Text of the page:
With the opening of a new season at the Buffalo Philharmonic Orchestra comes the excitement of introducing the orchestra’s newest members. The BPO welcomes five new musicians to its roster this year, and we did a brief Q&A with them to learn more about their background, their favorite pieces, and their most memorable experiences thus far in the world of performance.
Nikki Chooi, concertmaster (principal violin)
Canadian violinist Nikki Chooi, praised for his passionate and poetic performances, has established himself as an artist of rare versatility. He has been described as “vigorous, colorful” by the New York Times. He has served as concertmaster of New York’s MET Orchestra for the 2016-2017 season, where he worked closely with singers and conductors, including Renee Fleming, Elīna Garanča, Eric Owens, Fabio Luisi, and Esa-Pekka Salonen. In 2015, Nikki was a violinist in the cross-over ensemble Time for Three (which will appear with the BPO on February 21 and 22, 2020), performing in genres ranging from bluegrass to pop. In collaboration with From the Top and Universal Music, the group released a rendition of Taylor Swift’s “Shake it Off” to record-breaking views on YouTube. Nikki also performs selective projects with his brother, violinist Timothy Chooi, including a feature performance at the 2018 International G7 Meeting held in Whistler, British Columbia. A passionate educator, Nikki has presented many masterclasses and has been an advocate of the Sistema Program. He began his studies at the Victoria Conservatory, Mount Royal Conservatory, and completed his formal studies at the Curtis Institute and the Juilliard School.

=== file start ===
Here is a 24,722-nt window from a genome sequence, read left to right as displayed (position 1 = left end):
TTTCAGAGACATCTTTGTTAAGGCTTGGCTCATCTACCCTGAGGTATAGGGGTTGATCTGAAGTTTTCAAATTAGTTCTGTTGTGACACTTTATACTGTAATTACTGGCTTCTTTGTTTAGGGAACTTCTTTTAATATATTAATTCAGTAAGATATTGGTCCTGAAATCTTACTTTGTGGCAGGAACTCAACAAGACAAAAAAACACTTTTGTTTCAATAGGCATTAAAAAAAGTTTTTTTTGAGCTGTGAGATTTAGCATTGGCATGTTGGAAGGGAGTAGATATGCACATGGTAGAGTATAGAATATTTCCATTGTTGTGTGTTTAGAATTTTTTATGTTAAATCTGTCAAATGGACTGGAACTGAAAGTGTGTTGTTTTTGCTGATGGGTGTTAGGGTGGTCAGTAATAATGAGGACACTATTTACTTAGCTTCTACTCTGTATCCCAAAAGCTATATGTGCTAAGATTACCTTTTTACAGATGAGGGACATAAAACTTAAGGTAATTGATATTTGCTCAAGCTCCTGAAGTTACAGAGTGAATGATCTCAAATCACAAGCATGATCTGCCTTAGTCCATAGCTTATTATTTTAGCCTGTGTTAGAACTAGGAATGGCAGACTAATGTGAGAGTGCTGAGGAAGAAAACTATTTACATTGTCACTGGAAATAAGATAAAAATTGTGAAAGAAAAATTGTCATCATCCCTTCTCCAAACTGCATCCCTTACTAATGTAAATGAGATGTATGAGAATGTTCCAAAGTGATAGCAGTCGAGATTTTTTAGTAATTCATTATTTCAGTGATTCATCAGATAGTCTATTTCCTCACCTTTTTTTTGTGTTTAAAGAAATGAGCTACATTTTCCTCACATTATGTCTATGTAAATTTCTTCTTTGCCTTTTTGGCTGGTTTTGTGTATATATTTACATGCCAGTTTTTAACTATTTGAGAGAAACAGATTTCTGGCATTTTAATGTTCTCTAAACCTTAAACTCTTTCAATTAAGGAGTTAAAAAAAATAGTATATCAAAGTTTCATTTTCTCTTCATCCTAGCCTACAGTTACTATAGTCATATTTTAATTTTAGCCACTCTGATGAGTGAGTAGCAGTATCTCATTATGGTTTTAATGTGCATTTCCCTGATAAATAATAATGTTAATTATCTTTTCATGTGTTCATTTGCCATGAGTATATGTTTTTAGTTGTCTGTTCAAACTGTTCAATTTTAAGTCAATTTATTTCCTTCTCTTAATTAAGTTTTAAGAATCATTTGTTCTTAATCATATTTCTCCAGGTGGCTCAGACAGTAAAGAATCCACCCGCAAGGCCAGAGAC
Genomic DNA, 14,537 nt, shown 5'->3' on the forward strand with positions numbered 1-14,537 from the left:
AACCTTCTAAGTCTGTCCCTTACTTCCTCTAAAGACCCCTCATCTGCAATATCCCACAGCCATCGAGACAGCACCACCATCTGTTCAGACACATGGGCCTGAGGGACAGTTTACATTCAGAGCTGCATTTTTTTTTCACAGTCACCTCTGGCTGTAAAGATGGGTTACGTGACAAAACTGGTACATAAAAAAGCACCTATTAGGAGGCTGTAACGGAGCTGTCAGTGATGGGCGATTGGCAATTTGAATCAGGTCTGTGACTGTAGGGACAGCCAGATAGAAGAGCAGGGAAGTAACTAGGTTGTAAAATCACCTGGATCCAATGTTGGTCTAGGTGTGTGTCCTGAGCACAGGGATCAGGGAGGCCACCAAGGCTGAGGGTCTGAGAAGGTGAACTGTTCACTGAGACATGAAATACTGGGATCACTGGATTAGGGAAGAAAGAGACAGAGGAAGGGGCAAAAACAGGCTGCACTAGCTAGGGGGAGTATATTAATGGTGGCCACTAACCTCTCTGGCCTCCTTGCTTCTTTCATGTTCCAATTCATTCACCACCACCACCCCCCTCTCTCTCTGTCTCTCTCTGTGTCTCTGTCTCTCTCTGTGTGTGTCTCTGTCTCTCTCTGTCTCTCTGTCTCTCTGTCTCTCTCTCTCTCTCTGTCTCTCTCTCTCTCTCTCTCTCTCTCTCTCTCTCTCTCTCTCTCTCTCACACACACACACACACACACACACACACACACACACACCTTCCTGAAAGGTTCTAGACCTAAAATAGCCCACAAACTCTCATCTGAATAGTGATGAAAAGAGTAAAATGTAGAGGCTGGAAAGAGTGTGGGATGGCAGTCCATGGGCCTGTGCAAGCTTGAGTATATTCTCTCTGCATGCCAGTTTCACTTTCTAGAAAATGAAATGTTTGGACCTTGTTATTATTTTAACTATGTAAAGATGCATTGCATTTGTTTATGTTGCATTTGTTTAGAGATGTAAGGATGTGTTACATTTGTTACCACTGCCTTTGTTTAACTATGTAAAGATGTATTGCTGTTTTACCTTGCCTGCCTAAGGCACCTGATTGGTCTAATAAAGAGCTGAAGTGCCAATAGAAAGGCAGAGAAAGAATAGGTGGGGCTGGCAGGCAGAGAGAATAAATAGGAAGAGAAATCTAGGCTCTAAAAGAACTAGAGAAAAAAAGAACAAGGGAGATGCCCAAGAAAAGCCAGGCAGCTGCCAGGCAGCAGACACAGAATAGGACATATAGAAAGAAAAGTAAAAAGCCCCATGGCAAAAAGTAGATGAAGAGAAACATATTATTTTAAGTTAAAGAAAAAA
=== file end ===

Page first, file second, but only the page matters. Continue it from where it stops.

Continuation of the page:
Xiofan Liu, second violin
Chinese Violinist Xiofan Liu began studying violin at the age of six. At the age of eleven, he was awarded first prize in violin performance from the Beijing Central Conservatory of Music. He later won the China National Violin Competition Division Championship in 2006. In 2008, he won a scholarship to the Idyllwild Arts Academy in California. He was the winner of the Boston Symphony Orchestra Jules C. Reiner Violin Prize. In 2017, he was invited to participate in Yo-Yo Ma’s Grammy Award-winning Silk Road project. He is a graduate of the New England Music Academy and holds a MMA from the Yale University School of Music.
Anya Shemetyeva, viola